Tuesday, April 25, 2017

Lies, police shootings, and the disinfecting sunlight of dashcam video

While everything is fluid at the capitol, here are a few items from outside the pink dome that merit Grits readers' attention:

Twin Peaks fiasco dragging on endlessly, expensively
Two years after the Twin Peaks biker shootout in Waco, there are "no trials in sight," reported the Waco Tribune Herald. Grits hopes we've seen the last of state-government bailouts in the form of Governor's grants to McLennan County covering costs in this case. The rest of the state shouldn't have to pay for the McLennan District Attorney's bravado and buffoonery. The reason for the outlandish cost is primarily the decision by DA Abel Reyna to charge dozens of people just for being there even though most people who've seen the discovery agree that the actual shooters were all killed by police snipers. Federal litigation has already ensued. Most of these cases should have been dismissed long ago. Let folks in Waco pay for it.

In favor of innocence reforms
Attorney Charles Eskridge had a nice letter to the editor in the Houston Chronicle articulating support for innocence reforms in HB 34 by Smithee, which arose from the Timothy Cole Exoneration Review Commission.

Parole revocations not Texas' big problem (probation is)
Grits wasn't surprised to learn from the Marshall Project that Texas doesn't rank high on the list of states that revoke parolees for technical violations. After the 2007 decarceration reforms authored by Sen. John Whitmire and Rep. Jerry Madden, parole revocations for technicals plummeted. It was probation departments, where revocation decisions are made by local elected judges, where revocations for technical violations have remained stubbornly high.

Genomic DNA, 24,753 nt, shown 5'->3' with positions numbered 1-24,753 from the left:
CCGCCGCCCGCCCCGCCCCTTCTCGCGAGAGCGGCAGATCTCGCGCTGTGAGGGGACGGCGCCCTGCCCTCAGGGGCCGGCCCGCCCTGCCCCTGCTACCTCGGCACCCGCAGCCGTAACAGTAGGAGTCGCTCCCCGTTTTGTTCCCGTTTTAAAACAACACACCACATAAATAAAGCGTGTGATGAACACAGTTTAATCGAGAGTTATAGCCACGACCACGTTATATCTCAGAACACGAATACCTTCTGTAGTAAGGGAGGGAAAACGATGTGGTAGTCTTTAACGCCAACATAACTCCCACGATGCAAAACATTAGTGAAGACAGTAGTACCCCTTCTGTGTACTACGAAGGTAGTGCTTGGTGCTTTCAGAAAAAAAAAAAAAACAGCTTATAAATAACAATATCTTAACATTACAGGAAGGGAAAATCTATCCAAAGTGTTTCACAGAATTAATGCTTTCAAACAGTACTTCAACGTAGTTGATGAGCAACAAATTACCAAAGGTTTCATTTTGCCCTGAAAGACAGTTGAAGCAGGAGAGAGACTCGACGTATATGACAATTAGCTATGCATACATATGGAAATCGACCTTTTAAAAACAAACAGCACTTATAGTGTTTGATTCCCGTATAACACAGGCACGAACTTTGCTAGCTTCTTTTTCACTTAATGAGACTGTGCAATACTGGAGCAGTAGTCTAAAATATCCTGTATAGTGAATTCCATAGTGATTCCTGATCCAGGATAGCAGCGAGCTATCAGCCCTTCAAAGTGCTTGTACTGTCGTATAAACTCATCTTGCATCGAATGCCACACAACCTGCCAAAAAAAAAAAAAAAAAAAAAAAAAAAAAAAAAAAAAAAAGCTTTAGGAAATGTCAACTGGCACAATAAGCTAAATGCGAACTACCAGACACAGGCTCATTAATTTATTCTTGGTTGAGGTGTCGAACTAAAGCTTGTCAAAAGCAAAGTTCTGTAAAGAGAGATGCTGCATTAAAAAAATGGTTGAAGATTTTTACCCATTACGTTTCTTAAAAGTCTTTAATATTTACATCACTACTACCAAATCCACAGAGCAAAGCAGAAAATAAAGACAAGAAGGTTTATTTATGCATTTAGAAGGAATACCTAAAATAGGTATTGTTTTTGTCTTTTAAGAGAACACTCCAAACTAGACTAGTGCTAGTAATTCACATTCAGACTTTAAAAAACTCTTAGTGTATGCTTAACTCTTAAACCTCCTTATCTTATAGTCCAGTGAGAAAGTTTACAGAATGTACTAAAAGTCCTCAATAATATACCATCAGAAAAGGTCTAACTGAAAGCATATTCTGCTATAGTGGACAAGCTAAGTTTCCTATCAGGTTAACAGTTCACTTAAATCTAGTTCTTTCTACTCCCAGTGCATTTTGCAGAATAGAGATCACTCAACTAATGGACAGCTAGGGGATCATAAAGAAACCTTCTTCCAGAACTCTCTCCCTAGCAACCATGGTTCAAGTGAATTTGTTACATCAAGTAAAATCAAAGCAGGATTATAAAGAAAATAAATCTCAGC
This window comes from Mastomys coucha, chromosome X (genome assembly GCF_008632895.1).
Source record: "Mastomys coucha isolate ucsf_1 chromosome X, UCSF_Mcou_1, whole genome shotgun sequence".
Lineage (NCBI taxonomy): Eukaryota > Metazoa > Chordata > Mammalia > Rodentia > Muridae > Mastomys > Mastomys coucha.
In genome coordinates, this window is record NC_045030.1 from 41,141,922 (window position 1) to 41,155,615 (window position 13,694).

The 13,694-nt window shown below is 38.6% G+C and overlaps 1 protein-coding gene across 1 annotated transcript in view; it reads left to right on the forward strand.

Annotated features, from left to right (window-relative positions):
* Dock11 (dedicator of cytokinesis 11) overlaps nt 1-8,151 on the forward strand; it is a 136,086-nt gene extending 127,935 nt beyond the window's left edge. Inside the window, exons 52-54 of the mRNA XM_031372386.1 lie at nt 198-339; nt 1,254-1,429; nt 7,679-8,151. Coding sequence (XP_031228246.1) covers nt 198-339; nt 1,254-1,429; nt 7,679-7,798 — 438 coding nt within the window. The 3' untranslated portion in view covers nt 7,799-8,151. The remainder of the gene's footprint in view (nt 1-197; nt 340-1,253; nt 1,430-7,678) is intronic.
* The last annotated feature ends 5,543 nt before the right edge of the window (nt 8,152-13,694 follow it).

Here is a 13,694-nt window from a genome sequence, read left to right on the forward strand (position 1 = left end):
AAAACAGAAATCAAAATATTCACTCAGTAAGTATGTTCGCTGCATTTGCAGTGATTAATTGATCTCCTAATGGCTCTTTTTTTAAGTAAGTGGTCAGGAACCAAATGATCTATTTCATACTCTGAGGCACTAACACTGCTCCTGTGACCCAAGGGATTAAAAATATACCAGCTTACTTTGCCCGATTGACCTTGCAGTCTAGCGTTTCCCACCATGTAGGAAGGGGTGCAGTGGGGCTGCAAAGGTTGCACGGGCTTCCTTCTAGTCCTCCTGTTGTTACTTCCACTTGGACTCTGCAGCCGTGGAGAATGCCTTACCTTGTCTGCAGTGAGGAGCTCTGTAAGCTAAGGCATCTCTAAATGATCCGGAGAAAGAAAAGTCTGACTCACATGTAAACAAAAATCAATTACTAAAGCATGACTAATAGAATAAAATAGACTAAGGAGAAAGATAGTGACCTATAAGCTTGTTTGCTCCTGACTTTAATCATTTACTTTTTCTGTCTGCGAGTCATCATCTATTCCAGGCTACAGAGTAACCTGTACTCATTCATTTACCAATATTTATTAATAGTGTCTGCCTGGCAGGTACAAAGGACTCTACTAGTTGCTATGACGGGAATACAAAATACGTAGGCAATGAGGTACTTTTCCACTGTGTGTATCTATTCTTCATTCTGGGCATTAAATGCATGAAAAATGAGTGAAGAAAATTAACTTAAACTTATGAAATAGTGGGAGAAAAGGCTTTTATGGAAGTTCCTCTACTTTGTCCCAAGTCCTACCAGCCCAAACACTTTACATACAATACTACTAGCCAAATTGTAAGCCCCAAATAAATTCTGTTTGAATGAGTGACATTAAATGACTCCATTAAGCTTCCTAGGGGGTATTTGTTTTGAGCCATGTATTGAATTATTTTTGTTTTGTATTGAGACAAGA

Lies, damn lies, and (not always) secret video
Here's another case, this time out of Bell County, where an unarmed man was shot and law enforcement lied about what happened. Last August, "Bell County Sheriff Eddy Lange told media representatives gathered at the scene that [Cpl. Shane] Geers shot [Lyle P.] Blanchard during a “gunbattle.” But dashcam video showed Mr. Blanchard was unarmed, 40 yards away. This is another prime example why police records including video should be subject to the Public Information Act even in cases where a conviction was never obtained. Those are exactly the instances - like this one, where the subject of the video is dead - where there's the greatest public interest in that information being made public.

Questioning the rise in frequency at which 'unarmed men allegedly reach for empty waistbands when facing armed officers'
An incident in Houston was the subject of a dissent by Supreme Court Justice Sonia Sotomayor decrying the court's one-sided jurisprudence when it comes to police shootings. See coverage from the Houston Press. The ABA Journal reported:
Sotomayor lobbed her complaint in a dissent from a cert denial (PDF) in an excessive force case. The dissent, joined by Justice Ruth Bader Ginsburg, included a footnote that read, “Some commentators have observed the increasing frequency of incidents in which unarmed men allegedly reach for empty waistbands when facing armed officers.” 
Sotomayor argued that the court should have accepted a case that involved Ricardo Salazar-Limon, who was shot in the back by a Houston police officer as he walked back to his car. The officer said he shot Salazar-Limon in October 2010 because the suspect ignored his order to stop, turned toward the officer, and raised his hands toward his waistband. Salazar-Limon had said he was trying to walk away from a confrontation. 
The shooting happened after Salazar-Limon was pulled over for suspected drunken driving and then resisted being handcuffed. Salazar-Limon sustained “crippling injuries” as a result of the shooting, according to Sotomayor. 
Because there were competing accounts of the incident, the case should not have been decided by summary judgment, Sotomayor said.